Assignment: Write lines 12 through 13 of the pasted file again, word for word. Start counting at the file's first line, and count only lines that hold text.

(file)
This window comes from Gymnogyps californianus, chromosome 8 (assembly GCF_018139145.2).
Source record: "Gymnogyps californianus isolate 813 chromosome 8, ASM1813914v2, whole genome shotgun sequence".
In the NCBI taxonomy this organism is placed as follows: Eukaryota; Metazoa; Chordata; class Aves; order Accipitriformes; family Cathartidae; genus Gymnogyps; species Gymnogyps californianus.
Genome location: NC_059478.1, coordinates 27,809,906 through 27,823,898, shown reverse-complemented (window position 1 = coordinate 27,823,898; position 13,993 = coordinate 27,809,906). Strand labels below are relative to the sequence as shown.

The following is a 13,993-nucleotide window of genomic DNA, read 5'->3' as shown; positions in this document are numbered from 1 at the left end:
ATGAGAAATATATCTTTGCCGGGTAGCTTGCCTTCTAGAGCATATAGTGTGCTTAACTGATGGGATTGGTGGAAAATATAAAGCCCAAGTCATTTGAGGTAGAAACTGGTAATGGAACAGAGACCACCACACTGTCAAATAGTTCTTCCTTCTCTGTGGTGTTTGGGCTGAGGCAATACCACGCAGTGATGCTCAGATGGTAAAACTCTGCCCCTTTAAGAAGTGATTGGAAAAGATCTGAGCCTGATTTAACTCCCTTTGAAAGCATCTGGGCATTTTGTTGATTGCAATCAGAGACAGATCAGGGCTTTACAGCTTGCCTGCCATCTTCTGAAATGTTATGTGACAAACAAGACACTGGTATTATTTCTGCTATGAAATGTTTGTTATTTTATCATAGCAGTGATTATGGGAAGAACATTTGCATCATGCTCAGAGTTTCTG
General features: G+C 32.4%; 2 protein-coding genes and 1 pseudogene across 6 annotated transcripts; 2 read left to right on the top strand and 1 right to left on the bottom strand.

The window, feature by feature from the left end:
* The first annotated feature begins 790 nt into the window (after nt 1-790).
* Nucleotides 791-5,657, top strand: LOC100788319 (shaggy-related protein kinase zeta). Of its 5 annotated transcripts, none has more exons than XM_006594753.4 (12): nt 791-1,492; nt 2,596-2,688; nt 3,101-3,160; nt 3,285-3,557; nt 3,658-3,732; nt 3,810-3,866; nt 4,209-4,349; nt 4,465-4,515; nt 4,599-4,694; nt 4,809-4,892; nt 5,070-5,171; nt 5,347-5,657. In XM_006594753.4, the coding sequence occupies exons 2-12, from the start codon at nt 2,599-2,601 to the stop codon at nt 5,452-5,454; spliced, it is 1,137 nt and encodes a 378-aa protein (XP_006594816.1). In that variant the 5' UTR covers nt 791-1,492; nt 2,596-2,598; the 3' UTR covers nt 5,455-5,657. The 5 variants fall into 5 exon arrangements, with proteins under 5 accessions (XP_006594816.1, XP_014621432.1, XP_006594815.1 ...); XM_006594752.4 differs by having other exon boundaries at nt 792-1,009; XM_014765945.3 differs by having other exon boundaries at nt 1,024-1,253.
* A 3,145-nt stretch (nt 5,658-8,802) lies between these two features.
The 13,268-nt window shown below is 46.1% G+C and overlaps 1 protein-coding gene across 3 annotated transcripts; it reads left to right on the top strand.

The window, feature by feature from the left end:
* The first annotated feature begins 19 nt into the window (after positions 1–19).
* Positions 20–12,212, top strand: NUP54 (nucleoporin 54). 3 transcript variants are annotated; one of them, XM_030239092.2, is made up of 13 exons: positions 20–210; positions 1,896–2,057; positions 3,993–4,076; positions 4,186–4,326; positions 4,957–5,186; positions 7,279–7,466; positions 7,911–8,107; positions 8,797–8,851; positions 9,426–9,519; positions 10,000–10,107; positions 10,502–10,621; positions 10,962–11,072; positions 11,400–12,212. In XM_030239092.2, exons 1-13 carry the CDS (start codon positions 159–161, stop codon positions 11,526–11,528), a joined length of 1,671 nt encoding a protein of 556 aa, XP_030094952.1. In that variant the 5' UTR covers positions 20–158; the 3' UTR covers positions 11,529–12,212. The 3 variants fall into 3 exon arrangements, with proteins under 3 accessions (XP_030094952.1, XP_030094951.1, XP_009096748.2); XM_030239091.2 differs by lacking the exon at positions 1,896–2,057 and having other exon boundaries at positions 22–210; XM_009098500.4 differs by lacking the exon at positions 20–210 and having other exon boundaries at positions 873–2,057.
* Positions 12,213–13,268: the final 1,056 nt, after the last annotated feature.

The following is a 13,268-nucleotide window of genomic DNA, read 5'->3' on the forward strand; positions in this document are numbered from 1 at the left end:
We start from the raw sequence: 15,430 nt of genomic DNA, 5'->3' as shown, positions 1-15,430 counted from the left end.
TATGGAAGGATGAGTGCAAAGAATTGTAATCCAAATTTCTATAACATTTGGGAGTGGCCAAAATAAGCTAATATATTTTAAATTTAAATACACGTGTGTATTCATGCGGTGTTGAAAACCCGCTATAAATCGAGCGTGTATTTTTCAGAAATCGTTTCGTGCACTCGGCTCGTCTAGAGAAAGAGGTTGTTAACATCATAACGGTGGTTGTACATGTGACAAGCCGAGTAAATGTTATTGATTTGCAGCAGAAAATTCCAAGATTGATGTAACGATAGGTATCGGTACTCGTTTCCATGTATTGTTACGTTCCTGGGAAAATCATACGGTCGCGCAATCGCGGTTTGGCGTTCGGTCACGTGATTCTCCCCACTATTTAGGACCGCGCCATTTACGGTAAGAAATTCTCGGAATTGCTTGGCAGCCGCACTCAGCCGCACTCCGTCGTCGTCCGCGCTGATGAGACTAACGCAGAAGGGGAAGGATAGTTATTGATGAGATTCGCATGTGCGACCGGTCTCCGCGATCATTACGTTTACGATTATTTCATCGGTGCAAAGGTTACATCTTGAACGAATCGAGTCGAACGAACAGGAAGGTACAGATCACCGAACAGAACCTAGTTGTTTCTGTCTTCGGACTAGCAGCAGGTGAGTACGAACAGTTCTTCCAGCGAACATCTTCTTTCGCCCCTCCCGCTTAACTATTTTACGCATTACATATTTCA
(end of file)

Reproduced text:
The 13,268-nt window shown below is 46.1% G+C and overlaps 1 protein-coding gene across 3 annotated transcripts; it reads left to right on the top strand.

The window, feature by feature from the left end: